Tornadoes near Pittsburgh; Deaths in Texas


Authorities reported more weather-related deaths in Texas Friday evening after a storm system hit the Houston area. Meanwhile, severe weather is expected to wreak more havoc across the Southeast, bringing the threat of hail, damaging winds and tornadoes to the region over the weekend.

On Friday evening, the National Weather Service issued tornado warnings for parts of south Georgia, southeast Alabama and the Florida Panhandle and confirmed three tornado touchdowns in the Pittsburgh area.

NWS also issued flash flood warnings for portions of Texas, Georgia, Alabama, Ohio and Florida on Friday evening. Up to 3.5 inches of rain has already fallen in some areas, the weather service said, and more is on the way.

The latest round of severe weather came after Houston woke up to scenes of destruction. Fierce storms with winds of up to 100 miles per hour tossed debris across streets and littered the downtown ground with broken glass.

Harris County Sheriff Ed Gonzalez confirmed three additional storm-related deaths in a social media post Friday evening. Authorities had previously reported that the storm claimed at least four lives.

“We are in recovery mode,” said Houston Mayor John Whitmire.

The National Weather Service confirmed that an EF-1 tornado touched down Thursday evening near Cypress, about 30 miles northwest of Houston, with winds of 110 mph. Reports of an unconfirmed tornado in Galena Park, about 11 miles east of downtown, were also being investigated, NWS meteorologist Jeff Evans said Friday. “The majority of this damage is due to straight-line winds,” he said.

At least four dead in storm in Texas

Mary Benton, a spokeswoman for the mayor, told USA TODAY that the Harris County coroner's office will identify those killed and determine the causes of death.

Houston Fire Chief Samuel Peña said Thursday that two of the deaths there were caused by falling trees. Another person was killed in a crane accident.

On Friday, Harris County Judge Lina Hidalgo said it would take time to assess the impact of the storm, which she said knocked out power to 740,000 customers, most of them Harris County residents.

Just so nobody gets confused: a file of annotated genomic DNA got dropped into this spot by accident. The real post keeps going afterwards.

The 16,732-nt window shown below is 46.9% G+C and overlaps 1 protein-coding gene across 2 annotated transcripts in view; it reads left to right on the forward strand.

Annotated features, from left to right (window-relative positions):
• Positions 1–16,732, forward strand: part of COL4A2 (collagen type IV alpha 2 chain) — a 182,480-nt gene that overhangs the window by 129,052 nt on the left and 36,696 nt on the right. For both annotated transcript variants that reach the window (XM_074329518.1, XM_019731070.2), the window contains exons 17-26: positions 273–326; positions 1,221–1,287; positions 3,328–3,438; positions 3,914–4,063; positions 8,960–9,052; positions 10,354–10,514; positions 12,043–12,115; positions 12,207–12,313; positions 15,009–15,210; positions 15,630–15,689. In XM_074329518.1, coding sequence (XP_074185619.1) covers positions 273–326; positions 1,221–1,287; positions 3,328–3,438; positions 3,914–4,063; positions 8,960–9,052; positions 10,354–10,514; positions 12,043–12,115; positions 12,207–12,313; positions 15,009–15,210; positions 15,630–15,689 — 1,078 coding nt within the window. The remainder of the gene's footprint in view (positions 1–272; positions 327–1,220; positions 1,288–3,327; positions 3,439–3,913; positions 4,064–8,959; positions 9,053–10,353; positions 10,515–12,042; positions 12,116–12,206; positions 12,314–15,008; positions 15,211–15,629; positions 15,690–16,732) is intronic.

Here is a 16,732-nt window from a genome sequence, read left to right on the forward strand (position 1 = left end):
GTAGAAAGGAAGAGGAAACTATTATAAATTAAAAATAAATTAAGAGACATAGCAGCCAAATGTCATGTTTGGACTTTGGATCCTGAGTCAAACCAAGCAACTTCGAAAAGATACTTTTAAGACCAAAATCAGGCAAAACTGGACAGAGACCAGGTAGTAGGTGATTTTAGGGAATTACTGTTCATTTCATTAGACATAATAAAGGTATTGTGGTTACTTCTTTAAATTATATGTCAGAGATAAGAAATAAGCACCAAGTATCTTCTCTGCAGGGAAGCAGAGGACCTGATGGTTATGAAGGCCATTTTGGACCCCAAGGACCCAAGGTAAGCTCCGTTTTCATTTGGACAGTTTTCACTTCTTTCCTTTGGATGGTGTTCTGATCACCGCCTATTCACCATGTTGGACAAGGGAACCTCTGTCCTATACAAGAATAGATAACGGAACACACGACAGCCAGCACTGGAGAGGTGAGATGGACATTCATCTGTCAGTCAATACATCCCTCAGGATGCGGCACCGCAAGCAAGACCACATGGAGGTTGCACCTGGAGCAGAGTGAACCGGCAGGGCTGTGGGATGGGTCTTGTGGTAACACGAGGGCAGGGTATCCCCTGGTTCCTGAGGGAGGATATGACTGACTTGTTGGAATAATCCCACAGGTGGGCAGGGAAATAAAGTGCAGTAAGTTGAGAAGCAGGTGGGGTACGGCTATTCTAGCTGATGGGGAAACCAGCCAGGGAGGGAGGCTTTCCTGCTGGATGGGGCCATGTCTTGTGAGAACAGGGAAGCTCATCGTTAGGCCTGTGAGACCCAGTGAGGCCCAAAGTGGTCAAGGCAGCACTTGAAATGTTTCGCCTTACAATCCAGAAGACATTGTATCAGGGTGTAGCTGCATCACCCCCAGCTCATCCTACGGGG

“We haven’t seen this type of wind in Harris County since Hurricane Alicia in 1983,” she said.

Alicia, a Category 3 hurricane, struck the state in August 1983, bringing winds of up to 110 miles per hour, according to the NWS. It caused more than $7 billion in damage.

Restoring power could take weeks in some areas, officials warn

Hidalgo said she signed a disaster declaration Friday morning and that the Houston government was in contact with the White House.

At a News briefing On Friday afternoon, Hidalgo warned that restoring power could take weeks in some areas.

Most of the storm damage appeared to be around Cypress, Hidalgo said. A helicopter scan of the affected area showed that the destruction was not as extensive as they had expected.

The storms come weeks after the Houston area faced flooding following heavy rains and thunderstorms earlier this month. In late April, Groveton and Trinity X — two towns about 100 miles north of Houston — received 10 and 9 inches of rain, respectively.

Abbott issued a disaster declaration late last month in response to severe storms that hit the state weeks ago with flooding, hail and damaging winds. In a letter Tuesday, he called on President Joe Biden to declare a major disaster for the state.

By Friday morning, the debris had been cleared from the highways but was still scattered across individual neighborhoods, Hidalgo said.

“The city center is a mess”